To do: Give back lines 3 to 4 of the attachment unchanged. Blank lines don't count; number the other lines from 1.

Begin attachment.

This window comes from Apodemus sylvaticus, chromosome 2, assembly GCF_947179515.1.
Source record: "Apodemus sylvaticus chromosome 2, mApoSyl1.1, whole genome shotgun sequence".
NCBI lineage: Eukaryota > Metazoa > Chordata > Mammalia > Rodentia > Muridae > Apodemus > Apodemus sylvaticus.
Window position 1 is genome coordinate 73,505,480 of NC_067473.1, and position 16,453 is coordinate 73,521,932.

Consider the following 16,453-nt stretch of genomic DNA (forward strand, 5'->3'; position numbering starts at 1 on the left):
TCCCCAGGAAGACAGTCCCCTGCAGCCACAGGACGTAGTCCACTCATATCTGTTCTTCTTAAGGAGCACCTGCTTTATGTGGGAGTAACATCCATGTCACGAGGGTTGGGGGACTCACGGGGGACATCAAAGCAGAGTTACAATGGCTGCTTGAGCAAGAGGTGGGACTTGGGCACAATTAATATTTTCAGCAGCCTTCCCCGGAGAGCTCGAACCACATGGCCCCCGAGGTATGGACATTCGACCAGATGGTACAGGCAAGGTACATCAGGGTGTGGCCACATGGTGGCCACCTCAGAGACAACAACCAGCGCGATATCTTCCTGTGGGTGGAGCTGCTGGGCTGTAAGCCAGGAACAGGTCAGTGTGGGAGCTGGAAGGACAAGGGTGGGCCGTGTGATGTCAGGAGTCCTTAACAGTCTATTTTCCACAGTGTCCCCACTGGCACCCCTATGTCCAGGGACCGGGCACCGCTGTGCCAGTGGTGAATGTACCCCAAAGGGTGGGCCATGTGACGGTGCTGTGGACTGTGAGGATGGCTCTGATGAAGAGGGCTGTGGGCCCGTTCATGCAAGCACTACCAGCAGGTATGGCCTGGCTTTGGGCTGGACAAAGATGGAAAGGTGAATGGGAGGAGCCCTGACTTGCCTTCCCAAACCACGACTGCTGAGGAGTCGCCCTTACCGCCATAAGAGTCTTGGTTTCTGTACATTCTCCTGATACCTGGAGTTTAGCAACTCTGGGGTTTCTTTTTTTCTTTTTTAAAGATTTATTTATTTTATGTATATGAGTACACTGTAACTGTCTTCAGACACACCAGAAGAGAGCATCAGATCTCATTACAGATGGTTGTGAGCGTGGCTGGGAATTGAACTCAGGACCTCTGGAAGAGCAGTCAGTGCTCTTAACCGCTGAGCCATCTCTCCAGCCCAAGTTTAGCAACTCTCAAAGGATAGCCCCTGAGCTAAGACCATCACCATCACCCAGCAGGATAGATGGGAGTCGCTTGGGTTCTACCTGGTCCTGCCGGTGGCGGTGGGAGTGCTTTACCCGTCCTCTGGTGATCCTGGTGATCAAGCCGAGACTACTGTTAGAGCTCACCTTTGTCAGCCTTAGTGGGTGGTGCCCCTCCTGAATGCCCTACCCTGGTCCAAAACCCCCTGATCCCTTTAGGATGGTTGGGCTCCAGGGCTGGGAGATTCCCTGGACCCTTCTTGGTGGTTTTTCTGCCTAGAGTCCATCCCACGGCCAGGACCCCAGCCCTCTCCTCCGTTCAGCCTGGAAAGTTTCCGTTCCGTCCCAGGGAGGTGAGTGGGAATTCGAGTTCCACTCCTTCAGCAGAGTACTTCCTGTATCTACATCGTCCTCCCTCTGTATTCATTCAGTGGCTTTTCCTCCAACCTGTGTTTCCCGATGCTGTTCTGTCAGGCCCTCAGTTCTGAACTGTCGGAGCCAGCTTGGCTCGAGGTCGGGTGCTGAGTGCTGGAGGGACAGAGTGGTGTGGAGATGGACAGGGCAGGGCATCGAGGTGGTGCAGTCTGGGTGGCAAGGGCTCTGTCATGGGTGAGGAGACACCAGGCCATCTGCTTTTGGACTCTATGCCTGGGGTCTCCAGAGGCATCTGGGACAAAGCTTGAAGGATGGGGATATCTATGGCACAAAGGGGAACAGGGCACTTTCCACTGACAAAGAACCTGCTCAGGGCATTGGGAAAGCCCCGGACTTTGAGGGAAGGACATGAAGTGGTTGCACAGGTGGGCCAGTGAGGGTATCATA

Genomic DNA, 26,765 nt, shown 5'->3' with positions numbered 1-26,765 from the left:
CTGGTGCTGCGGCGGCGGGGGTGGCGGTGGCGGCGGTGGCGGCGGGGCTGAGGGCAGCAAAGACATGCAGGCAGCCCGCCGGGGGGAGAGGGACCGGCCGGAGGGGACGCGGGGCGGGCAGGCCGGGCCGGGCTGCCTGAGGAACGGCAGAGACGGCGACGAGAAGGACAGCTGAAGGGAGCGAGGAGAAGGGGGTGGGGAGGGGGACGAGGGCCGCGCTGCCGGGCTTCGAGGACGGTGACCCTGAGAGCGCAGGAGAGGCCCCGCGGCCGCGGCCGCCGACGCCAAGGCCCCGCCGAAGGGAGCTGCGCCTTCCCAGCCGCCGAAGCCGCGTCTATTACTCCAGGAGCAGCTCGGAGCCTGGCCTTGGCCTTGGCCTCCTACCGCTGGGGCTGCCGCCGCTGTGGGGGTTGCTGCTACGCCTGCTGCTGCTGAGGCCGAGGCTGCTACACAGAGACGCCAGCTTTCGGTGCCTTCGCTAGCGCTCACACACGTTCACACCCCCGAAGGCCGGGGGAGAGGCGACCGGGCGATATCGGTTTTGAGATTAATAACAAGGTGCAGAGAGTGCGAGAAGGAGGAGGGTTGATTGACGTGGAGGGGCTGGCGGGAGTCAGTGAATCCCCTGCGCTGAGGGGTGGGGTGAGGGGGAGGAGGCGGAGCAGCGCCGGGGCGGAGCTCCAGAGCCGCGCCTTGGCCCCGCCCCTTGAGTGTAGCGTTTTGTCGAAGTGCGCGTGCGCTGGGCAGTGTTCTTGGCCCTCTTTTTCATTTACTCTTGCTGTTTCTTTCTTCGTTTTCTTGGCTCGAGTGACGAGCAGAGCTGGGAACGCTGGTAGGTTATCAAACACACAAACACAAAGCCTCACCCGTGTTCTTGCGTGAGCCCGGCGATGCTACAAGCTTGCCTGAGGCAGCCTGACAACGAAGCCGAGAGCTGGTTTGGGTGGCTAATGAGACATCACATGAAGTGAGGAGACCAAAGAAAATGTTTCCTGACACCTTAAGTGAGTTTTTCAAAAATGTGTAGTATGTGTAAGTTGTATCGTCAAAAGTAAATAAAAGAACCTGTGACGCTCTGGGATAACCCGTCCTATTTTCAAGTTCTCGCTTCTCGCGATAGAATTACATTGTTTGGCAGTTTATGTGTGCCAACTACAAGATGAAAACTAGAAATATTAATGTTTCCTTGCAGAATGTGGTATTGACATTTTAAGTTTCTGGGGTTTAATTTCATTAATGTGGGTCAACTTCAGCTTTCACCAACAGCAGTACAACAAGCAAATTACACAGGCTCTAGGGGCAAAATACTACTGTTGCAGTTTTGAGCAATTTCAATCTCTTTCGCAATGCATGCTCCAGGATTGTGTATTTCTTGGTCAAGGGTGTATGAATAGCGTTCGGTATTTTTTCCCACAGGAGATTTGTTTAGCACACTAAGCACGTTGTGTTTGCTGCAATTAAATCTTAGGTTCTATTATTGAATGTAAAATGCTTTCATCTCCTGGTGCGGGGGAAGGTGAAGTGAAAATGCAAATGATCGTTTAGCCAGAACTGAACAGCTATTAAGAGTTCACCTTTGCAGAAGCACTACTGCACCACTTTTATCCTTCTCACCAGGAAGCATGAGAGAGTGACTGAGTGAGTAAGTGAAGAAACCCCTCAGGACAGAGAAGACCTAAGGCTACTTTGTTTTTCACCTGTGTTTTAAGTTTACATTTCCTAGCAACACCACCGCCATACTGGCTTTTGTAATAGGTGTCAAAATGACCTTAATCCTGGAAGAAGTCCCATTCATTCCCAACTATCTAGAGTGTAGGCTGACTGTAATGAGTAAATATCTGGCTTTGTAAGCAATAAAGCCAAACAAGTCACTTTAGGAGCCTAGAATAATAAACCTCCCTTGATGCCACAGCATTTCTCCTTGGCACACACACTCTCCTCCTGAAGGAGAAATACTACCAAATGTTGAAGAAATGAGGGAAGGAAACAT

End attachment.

NCBI lineage: Eukaryota > Metazoa > Chordata > Mammalia > Rodentia > Muridae > Apodemus > Apodemus sylvaticus.
Window position 1 is genome coordinate 73,505,480 of NC_067473.1, and position 16,453 is coordinate 73,521,932.